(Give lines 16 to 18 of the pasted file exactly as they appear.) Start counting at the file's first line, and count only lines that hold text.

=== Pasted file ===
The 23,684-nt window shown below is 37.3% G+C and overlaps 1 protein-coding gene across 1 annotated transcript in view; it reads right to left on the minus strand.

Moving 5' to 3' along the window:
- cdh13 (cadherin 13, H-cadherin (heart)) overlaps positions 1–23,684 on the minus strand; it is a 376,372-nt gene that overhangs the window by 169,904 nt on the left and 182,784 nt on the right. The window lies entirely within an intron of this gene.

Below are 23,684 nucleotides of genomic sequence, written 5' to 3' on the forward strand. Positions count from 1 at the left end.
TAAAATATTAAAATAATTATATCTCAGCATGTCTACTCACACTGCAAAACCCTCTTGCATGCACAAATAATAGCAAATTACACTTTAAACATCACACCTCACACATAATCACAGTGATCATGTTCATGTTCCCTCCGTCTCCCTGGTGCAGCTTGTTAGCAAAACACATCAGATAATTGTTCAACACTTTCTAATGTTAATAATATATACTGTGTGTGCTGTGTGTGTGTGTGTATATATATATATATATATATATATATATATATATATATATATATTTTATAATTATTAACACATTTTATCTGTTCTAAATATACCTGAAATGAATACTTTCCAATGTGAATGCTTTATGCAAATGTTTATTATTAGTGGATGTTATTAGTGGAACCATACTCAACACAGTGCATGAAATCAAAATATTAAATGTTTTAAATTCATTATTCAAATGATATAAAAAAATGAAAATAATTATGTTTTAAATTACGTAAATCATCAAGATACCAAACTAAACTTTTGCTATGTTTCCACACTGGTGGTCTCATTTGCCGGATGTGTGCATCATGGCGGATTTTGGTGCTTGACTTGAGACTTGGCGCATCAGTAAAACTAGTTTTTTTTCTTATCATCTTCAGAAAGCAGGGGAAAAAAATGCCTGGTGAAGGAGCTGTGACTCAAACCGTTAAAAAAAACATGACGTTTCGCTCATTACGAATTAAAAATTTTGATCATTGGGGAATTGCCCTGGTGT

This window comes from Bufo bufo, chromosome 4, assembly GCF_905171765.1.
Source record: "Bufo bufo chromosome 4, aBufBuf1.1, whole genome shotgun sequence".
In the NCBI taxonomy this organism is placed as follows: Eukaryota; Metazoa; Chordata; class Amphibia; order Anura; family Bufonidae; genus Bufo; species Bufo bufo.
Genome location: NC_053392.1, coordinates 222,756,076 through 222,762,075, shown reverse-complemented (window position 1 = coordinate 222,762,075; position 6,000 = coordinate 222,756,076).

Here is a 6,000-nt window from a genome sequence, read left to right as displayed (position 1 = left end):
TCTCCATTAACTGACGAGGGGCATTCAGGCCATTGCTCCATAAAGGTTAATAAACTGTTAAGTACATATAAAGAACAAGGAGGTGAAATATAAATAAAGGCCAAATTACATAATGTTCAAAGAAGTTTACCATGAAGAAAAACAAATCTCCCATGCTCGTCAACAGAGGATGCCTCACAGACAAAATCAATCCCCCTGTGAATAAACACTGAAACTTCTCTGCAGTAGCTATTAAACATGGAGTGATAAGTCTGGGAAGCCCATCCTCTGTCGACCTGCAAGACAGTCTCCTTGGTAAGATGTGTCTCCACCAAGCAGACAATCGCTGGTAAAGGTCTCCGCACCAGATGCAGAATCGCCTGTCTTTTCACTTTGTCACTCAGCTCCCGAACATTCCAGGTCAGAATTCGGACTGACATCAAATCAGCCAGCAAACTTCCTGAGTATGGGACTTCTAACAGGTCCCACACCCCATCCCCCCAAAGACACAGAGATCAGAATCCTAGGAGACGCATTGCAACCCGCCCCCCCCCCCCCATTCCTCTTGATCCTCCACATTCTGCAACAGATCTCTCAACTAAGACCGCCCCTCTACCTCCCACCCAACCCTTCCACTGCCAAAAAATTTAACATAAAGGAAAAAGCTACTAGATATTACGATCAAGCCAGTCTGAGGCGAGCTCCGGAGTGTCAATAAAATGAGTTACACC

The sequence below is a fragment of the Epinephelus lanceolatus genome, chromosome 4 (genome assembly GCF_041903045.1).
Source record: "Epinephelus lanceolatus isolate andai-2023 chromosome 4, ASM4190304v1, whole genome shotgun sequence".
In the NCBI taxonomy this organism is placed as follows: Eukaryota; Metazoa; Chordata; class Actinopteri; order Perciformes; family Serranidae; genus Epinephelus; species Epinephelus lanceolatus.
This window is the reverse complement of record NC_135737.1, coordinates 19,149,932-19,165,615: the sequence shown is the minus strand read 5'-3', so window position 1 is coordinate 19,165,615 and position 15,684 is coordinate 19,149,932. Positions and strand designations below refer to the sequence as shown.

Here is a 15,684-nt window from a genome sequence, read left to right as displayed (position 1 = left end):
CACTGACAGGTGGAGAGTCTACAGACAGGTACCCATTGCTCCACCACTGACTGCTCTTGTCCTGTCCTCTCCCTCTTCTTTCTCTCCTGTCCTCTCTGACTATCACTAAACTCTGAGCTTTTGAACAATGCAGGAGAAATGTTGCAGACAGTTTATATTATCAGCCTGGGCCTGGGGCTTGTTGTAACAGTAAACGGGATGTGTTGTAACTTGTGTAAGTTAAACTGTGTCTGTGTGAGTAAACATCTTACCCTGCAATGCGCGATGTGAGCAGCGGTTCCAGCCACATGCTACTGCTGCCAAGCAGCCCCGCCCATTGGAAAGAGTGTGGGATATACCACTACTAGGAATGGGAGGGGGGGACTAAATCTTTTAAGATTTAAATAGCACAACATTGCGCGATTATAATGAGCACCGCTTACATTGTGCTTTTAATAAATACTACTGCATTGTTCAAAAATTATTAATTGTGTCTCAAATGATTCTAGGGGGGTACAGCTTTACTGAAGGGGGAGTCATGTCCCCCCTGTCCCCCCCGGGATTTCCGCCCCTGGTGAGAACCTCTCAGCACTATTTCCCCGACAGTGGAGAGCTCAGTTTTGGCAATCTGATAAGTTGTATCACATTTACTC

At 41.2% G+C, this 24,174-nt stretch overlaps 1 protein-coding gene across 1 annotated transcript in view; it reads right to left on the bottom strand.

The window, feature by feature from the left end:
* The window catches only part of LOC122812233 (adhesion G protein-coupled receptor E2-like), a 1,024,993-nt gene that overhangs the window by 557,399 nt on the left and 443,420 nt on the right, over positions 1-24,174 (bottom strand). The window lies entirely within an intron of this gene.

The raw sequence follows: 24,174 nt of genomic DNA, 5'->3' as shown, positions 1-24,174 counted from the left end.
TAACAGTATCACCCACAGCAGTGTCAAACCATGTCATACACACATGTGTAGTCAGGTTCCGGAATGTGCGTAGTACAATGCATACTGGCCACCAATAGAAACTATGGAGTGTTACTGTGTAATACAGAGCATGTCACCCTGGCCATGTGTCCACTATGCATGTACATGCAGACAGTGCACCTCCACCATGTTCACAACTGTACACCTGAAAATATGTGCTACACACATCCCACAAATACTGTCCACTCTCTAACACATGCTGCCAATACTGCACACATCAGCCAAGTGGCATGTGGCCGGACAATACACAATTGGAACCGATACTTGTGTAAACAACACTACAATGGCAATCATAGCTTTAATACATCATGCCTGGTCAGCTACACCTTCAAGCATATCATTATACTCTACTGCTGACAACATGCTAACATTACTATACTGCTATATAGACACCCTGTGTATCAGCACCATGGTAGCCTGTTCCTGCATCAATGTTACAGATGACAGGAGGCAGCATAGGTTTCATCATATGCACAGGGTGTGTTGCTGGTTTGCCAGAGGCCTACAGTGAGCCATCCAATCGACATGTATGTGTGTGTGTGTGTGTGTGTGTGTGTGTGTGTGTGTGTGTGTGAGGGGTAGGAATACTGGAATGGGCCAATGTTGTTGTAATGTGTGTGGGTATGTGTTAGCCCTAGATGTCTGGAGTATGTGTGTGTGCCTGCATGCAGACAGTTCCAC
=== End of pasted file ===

Here is a 15,684-nt window from a genome sequence, read left to right as displayed (position 1 = left end):
CACTGACAGGTGGAGAGTCTACAGACAGGTACCCATTGCTCCACCACTGACTGCTCTTGTCCTGTCCTCTCCCTCTTCTTTCTCTCCTGTCCTCTCTGACTATCACTAAACTCTGAGCTTTTGAACAATGCAGGAGAAATGTTGCAGACAGTTTATATTATCAGCCTGGGCCTGGGGCTTGTTGTAACAGTAAACGGGATGTGTTGTAACTTGTGTAAGTTAAACTGTGTCTGTGTGAGTAAACATCTTACCCTGCAATGCGCGATGTGAGCAGCGGTTCCAGCCACATGCTACTGCTGCCAAGCAGCCCCGCCCATTGGAAAGAGTGTGGGATATACCACTACTAGGAATGGGAGGGGGGGACTAAATCTTTTAAGATTTAAATAGCACAACATTGCGCGATTATAATGAGCACCGCTTACATTGTGCTTTTAATAAATACTACTGCATTGTTCAAAAATTATTAATTGTGTCTCAAATGATTCTAGGGGGGTACAGCTTTACTGAAGGGGGAGTCATGTCCCCCCTGTCCCCCCCGGGATTTCCGCCCCTGGTGAGAACCTCTCAGCACTATTTCCCCGACAGTGGAGAGCTCAGTTTTGGCAATCTGATAAGTTGTATCACATTTACTC

At 41.2% G+C, this 24,174-nt stretch overlaps 1 protein-coding gene across 1 annotated transcript in view; it reads right to left on the bottom strand.